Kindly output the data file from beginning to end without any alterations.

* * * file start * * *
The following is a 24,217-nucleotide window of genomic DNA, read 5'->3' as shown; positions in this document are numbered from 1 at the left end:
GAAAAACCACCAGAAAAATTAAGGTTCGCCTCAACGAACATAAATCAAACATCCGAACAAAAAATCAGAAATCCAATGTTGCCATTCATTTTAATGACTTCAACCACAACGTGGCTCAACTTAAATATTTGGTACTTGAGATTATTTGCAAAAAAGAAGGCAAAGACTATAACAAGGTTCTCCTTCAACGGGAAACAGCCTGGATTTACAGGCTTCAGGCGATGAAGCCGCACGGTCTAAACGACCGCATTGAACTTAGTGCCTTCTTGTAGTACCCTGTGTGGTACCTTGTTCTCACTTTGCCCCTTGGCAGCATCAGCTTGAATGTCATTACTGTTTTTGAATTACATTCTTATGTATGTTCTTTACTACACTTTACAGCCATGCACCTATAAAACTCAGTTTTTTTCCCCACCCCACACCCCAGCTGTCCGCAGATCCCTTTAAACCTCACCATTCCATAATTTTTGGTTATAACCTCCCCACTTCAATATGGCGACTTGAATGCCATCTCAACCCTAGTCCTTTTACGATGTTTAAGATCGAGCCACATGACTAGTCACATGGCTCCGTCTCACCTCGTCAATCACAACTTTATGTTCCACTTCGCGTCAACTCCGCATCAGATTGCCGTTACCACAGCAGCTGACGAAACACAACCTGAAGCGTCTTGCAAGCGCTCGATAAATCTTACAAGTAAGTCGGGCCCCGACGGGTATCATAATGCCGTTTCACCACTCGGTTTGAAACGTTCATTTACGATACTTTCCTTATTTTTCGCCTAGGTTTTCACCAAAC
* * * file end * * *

The following is a 24,217-nucleotide window of genomic DNA, read 5'->3' as shown; positions in this document are numbered from 1 at the left end:
GAAAAACCACCAGAAAAATTAAGGTTCGCCTCAACGAACATAAATCAAACATCCGAACAAAAAATCAGAAATCCAATGTTGCCATTCATTTTAATGACTTCAACCACAACGTGGCTCAACTTAAATATTTGGTACTTGAGATTATTTGCAAAAAAGAAGGCAAAGACTATAACAAGGTTCTCCTTCAACGGGAAACAGCCTGGATTTACAGGCTTCAGGCGATGAAGCCGCACGGTCTAAACGACCGCATTGAACTTAGTGCCTTCTTGTAGTACCCTGTGTGGTACCTTGTTCTCACTTTGCCCCTTGGCAGCATCAGCTTGAATGTCATTACTGTTTTTGAATTACATTCTTATGTATGTTCTTTACTACACTTTACAGCCATGCACCTATAAAACTCAGTTTTTTTCCCCACCCCACACCCCAGCTGTCCGCAGATCCCTTTAAACCTCACCATTCCATAATTTTTGGTTATAACCTCCCCACTTCAATATGGCGACTTGAATGCCATCTCAACCCTAGTCCTTTTACGATGTTTAAGATCGAGCCACATGACTAGTCACATGGCTCCGTCTCACCTCGTCAATCACAACTTTATGTTCCACTTCGCGTCAACTCCGCATCAGATTGCCGTTACCACAGCAGCTGACGAAACACAACCTGAAGCGTCTTGCAAGCGCTCGATAAATCTTACAAGTAAGTCGGGCCCCGACGGGTATCATAATGCCGTTTCACCACTCGGTTTGAAACGTTCATTTACGATACTTTCCTTATTTTTCGCCTAGGTTTTCACCAAAC